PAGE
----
The FBI's hazardous materials response team visited a spill site Tuesday to figure out how 10,000 gallons of chemicals contaminated the Elk River Jan. 9.
A team consisting of fifteen to twenty federal prosecutors, investigators, and inspectors combed through Freedom Industries, the tank farm facility where the West Virginia Department of Environmental Protection located a massive chemical leak nearly three weeks ago.
"We're simply here to get a handle on the integrity of the tank, what more evidence we may need," said U.S. Attorney Booth Goodwin. "We want to do it and do it safely."
The smell of black licorice, the infamous odor associated with crude MCHM, remained in the air Tuesday morning.
Goodwin said they are not currently seizing evidence, but the team will get inside the compromised tank to examine an inch-sized hole from where the chemicals reportedly leaked. Investigators will also take pictures and video of the evidence.
"We're not making any pre-judgments here," Goodwin said. "That's what an investigation is for and that's why we're conducting an investigation and doing it as thoroughly as we possibly can."
Freedom Industries revised its spill estimates Monday to 10,000 gallons. Early estimates put the number at 7,500 gallons. The company also informed the WVDEP Jan. 21. that PPH, a second chemical, had escaped the compromised tank.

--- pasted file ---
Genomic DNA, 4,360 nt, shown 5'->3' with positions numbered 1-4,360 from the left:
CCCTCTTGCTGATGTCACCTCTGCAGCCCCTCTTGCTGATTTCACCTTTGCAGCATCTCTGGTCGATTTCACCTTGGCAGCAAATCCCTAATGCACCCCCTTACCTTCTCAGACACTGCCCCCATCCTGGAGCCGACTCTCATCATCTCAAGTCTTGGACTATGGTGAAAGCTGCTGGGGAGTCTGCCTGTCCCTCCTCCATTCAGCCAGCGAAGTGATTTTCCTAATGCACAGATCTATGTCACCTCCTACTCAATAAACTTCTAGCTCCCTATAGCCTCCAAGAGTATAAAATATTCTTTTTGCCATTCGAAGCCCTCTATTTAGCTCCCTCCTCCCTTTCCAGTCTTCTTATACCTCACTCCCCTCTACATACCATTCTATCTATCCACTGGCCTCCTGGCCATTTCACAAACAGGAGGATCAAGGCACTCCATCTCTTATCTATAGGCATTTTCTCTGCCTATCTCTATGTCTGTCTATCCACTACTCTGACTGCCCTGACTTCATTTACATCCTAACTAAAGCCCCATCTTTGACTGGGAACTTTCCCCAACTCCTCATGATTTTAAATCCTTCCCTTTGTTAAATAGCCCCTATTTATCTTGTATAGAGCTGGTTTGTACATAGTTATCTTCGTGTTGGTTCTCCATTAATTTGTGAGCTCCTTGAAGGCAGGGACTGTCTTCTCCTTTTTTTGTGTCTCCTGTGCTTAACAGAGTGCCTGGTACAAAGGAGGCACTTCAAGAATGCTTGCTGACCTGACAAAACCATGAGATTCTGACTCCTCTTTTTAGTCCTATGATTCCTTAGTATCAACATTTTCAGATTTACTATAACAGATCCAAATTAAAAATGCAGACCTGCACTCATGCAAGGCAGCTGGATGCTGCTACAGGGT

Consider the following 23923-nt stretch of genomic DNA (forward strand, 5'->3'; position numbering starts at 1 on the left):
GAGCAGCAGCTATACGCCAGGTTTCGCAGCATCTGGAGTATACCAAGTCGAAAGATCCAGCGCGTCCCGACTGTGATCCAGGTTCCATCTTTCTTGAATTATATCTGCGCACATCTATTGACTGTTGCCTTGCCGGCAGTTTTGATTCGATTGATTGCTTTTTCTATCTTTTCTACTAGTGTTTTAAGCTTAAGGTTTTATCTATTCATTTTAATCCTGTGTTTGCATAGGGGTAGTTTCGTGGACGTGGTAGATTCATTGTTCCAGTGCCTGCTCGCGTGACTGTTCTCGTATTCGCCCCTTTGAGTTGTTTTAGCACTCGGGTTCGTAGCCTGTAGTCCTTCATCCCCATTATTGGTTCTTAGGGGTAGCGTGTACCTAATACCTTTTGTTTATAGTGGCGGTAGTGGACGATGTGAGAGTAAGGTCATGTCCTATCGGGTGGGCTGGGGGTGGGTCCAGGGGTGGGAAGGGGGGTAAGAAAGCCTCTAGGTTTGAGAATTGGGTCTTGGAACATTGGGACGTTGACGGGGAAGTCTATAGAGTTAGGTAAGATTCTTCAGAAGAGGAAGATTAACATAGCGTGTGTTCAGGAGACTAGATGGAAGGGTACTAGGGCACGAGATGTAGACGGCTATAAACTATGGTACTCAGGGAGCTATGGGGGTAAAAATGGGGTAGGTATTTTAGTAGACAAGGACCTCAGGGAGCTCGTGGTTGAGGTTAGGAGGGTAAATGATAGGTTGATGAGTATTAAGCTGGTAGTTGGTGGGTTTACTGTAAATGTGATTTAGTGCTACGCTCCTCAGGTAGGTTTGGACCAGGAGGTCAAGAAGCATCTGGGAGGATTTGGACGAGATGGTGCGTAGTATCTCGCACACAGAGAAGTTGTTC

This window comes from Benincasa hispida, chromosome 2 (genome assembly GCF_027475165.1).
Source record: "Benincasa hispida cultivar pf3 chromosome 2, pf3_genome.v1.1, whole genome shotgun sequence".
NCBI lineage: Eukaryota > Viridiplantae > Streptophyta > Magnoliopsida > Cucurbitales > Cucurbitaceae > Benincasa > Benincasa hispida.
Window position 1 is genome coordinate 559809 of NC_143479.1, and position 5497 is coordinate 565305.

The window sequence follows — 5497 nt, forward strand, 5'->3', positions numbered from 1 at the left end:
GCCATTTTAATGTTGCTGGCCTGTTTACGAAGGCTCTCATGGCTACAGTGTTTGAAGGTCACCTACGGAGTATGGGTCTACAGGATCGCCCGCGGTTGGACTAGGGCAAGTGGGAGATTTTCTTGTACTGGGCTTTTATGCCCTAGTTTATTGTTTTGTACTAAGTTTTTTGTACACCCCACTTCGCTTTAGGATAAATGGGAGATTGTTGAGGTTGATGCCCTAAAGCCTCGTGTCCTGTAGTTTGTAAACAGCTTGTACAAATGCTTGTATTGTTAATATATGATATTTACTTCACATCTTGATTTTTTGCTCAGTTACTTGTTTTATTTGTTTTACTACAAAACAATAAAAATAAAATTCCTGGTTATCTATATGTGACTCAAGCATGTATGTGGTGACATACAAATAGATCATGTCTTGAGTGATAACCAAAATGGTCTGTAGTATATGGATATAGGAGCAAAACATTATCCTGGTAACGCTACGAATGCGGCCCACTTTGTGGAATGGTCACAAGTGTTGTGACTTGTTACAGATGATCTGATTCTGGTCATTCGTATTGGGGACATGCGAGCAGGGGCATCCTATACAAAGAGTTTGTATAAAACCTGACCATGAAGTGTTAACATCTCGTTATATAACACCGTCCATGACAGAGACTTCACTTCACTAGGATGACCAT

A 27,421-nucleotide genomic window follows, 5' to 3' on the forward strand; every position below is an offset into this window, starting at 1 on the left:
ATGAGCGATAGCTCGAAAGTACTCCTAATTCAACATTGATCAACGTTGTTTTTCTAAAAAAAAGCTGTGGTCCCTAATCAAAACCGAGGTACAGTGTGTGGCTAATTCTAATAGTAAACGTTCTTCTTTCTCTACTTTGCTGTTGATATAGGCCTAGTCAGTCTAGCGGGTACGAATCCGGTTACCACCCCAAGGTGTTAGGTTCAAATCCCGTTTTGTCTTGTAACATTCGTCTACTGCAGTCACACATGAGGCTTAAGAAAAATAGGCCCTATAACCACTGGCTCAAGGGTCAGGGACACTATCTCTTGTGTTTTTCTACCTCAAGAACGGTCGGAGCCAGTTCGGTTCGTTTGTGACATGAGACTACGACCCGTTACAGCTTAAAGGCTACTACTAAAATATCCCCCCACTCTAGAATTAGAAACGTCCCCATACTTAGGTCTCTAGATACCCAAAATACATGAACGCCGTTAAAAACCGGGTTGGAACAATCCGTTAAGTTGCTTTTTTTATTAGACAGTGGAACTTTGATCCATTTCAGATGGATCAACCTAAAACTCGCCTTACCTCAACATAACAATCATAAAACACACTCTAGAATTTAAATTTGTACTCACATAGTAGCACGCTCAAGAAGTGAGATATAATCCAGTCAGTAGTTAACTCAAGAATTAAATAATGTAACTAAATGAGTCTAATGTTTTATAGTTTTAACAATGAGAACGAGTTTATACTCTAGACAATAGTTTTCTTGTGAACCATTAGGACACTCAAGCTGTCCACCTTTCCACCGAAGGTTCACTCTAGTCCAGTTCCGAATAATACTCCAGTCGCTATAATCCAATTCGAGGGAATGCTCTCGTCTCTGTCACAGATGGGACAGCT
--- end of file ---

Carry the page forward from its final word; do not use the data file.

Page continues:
Goodwin had previously announced his office is conducting a criminal investigation into Freedom Industries.
"Even a negligent release of a pollutant into a navigable waterway, especially a waterway that's upstream from a water intake, that could give rise to criminal charges, that could give rise to my office's involvement," Goodwin said.
Gov. Earl Ray Tomblin ordered Freedom Industries Jan. 24 to start dismantling, removing and properly disposing of all of its above-ground storage tanks, as well as associated piping and machinery, at the Barlow Drive facility by March 15.
According to a news release, all three tanks that included the same chemicals that leaked into the Elk River are empty, and the materials in the remaining 14 tanks at the Etowah site include Calcium Chloride and Glycerin.
The news release also states all 17 tanks are located within inadequate secondary containment areas, which allowed materials to spill into the Elk River.
Tomblin is ordering Freedom Industries, on or before March 15, 2014, to remove all materials from the remaining 14 tanks at the Elk River facility and store the materials off-site in an area which provides adequate secondary containment.
Freedom Industries received orders from the DEP Jan. 10 to remove the contents of its Etowah Terminal tanks, and the company relocated the tanks' contents to its Poca facility. The DEP issued five notices of violations for that facility Jan. 15. Read more about the violations HERE.
Tomblin's order also requires Freedom Industries to provide the WVDEP with reports detailing the disposition of the materials removed from the tanks.
WVDEP spokesperson Tom Aluise has said WVDEP officials have monitored the Barlow Drive facility 24/7 to monitor the "remediation" process of containing the spill and re-routing the crude MCHM. Goodwin said Tuesday the FBI's team waited until after remediation was underway to fully launch into their investigation.